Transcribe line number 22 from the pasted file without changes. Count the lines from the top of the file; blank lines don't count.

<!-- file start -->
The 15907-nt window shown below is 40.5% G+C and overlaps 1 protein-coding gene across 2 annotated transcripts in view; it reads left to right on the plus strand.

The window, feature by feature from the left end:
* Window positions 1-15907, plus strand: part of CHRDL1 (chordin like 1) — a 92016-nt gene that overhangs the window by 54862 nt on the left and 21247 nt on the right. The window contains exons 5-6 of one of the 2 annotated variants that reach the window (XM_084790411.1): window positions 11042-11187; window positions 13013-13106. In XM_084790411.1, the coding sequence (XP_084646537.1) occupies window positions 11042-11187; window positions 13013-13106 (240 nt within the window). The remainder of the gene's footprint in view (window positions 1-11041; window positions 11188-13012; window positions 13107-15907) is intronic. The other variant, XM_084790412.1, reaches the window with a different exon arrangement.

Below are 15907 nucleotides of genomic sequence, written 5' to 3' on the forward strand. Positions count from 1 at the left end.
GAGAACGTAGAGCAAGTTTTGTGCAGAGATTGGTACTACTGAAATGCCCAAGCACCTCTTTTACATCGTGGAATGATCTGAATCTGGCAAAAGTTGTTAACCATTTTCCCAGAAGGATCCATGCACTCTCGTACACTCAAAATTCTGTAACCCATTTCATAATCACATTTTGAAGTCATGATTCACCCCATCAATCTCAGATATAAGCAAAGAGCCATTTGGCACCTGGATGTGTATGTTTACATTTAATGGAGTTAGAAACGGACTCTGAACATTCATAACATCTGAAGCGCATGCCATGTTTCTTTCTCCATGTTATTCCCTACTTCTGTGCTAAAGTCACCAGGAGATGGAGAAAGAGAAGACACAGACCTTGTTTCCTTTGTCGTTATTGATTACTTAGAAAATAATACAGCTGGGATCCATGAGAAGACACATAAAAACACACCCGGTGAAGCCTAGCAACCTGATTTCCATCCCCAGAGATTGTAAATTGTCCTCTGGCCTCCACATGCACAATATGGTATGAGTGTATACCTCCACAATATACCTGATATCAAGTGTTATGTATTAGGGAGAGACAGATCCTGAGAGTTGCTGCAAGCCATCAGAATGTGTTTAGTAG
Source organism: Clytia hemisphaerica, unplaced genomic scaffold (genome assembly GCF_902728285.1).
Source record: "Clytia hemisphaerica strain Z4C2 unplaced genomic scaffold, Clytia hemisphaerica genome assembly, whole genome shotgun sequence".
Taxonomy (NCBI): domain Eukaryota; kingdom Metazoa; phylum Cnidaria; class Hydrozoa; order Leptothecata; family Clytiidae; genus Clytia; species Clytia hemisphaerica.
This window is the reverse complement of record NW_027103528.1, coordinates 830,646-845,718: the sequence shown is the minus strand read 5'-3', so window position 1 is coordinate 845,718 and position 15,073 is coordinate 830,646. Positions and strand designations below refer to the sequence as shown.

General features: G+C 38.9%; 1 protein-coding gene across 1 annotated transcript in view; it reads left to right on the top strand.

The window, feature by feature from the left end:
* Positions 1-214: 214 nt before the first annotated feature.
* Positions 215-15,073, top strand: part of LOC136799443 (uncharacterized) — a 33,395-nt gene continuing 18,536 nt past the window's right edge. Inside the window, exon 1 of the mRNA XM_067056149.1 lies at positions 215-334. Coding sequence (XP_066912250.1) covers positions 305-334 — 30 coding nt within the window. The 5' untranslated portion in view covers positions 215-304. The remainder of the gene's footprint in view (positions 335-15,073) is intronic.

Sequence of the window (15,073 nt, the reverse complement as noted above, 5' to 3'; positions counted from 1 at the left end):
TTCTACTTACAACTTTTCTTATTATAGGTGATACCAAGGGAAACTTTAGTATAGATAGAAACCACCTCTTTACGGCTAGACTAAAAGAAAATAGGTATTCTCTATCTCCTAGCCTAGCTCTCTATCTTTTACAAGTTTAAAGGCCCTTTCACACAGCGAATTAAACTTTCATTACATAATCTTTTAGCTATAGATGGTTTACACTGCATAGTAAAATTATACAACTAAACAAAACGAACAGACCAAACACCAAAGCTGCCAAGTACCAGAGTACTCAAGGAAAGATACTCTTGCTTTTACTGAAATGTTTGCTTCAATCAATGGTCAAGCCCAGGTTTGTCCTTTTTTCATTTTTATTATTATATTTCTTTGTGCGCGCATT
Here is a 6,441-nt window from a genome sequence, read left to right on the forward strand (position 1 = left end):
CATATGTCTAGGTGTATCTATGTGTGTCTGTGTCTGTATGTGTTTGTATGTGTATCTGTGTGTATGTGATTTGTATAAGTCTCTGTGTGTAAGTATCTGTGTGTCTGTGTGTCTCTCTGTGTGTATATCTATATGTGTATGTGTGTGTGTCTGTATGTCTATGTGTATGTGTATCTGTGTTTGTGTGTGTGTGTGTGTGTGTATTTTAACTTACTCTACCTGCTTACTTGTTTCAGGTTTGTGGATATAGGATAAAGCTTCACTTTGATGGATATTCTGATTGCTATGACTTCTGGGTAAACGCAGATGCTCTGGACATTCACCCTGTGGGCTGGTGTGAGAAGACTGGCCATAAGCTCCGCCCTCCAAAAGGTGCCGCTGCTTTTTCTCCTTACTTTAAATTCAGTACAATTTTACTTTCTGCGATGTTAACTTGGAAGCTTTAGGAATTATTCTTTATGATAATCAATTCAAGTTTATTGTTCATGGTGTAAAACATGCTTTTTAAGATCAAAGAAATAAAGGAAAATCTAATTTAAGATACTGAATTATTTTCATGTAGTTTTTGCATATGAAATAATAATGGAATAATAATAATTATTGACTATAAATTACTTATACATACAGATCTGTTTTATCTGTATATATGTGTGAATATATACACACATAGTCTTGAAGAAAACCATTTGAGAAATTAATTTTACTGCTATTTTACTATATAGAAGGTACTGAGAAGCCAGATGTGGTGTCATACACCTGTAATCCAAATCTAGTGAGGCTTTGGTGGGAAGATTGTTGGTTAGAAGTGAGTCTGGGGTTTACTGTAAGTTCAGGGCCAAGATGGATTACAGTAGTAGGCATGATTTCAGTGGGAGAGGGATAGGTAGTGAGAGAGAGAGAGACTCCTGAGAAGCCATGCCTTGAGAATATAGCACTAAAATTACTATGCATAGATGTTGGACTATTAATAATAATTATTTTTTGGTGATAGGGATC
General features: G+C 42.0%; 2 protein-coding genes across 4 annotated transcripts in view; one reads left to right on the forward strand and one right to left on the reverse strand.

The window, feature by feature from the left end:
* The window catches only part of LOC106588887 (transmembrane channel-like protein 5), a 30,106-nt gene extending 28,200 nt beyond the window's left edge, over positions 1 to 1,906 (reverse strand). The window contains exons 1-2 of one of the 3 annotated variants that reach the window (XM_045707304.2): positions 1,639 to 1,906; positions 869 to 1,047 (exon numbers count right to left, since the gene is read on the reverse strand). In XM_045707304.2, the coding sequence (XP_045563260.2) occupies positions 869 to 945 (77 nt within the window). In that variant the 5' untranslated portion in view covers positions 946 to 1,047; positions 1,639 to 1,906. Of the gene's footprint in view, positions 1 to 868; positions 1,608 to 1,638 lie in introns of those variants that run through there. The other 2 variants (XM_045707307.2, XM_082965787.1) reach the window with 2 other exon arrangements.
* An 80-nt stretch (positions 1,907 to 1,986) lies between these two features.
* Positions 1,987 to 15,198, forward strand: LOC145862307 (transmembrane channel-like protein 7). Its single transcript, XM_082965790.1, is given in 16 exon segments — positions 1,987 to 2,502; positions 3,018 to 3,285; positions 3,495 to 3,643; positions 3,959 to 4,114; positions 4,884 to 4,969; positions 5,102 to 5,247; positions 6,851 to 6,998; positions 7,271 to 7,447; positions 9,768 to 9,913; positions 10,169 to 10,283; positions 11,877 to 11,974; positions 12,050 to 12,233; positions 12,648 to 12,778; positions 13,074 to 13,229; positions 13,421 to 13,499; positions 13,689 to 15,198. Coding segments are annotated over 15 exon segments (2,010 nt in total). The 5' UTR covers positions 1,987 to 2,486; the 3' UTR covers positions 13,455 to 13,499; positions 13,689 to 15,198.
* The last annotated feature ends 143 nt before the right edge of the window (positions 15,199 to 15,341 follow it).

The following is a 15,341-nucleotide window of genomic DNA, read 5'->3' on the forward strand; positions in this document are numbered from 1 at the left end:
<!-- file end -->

* Positions 1,987 to 15,198, forward strand: LOC145862307 (transmembrane channel-like protein 7). Its single transcript, XM_082965790.1, is given in 16 exon segments — positions 1,987 to 2,502; positions 3,018 to 3,285; positions 3,495 to 3,643; positions 3,959 to 4,114; positions 4,884 to 4,969; positions 5,102 to 5,247; positions 6,851 to 6,998; positions 7,271 to 7,447; positions 9,768 to 9,913; positions 10,169 to 10,283; positions 11,877 to 11,974; positions 12,050 to 12,233; positions 12,648 to 12,778; positions 13,074 to 13,229; positions 13,421 to 13,499; positions 13,689 to 15,198. Coding segments are annotated over 15 exon segments (2,010 nt in total). The 5' UTR covers positions 1,987 to 2,486; the 3' UTR covers positions 13,455 to 13,499; positions 13,689 to 15,198.